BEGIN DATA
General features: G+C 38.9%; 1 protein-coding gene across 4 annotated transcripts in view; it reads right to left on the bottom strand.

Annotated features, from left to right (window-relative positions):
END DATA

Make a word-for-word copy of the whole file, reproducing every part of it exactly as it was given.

General features: G+C 38.9%; 1 protein-coding gene across 4 annotated transcripts in view; it reads right to left on the bottom strand.

Annotated features, from left to right (window-relative positions):